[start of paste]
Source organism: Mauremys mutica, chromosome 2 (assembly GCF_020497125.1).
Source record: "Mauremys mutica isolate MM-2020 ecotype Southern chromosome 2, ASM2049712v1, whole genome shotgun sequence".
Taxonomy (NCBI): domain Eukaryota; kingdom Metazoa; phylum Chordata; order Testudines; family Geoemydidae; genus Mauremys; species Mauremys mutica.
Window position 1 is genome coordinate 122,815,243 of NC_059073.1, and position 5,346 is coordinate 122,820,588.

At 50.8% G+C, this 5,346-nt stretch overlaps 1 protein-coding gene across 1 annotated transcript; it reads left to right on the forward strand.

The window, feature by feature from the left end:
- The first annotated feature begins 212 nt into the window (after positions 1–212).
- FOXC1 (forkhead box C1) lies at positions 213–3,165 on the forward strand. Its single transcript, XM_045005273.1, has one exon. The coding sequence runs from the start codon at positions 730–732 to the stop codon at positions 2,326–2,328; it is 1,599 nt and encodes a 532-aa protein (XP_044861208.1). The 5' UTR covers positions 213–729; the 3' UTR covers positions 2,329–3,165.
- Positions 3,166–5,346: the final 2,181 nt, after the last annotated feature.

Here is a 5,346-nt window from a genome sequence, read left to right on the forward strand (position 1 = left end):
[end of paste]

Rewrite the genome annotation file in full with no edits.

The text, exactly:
Source organism: Mauremys mutica, chromosome 2 (assembly GCF_020497125.1).
Source record: "Mauremys mutica isolate MM-2020 ecotype Southern chromosome 2, ASM2049712v1, whole genome shotgun sequence".
Taxonomy (NCBI): domain Eukaryota; kingdom Metazoa; phylum Chordata; order Testudines; family Geoemydidae; genus Mauremys; species Mauremys mutica.
Window position 1 is genome coordinate 122,815,243 of NC_059073.1, and position 5,346 is coordinate 122,820,588.

At 50.8% G+C, this 5,346-nt stretch overlaps 1 protein-coding gene across 1 annotated transcript; it reads left to right on the forward strand.

The window, feature by feature from the left end:
- The first annotated feature begins 212 nt into the window (after positions 1–212).
- FOXC1 (forkhead box C1) lies at positions 213–3,165 on the forward strand. Its single transcript, XM_045005273.1, has one exon. The coding sequence runs from the start codon at positions 730–732 to the stop codon at positions 2,326–2,328; it is 1,599 nt and encodes a 532-aa protein (XP_044861208.1). The 5' UTR covers positions 213–729; the 3' UTR covers positions 2,329–3,165.
- Positions 3,166–5,346: the final 2,181 nt, after the last annotated feature.

Here is a 5,346-nt window from a genome sequence, read left to right on the forward strand (position 1 = left end):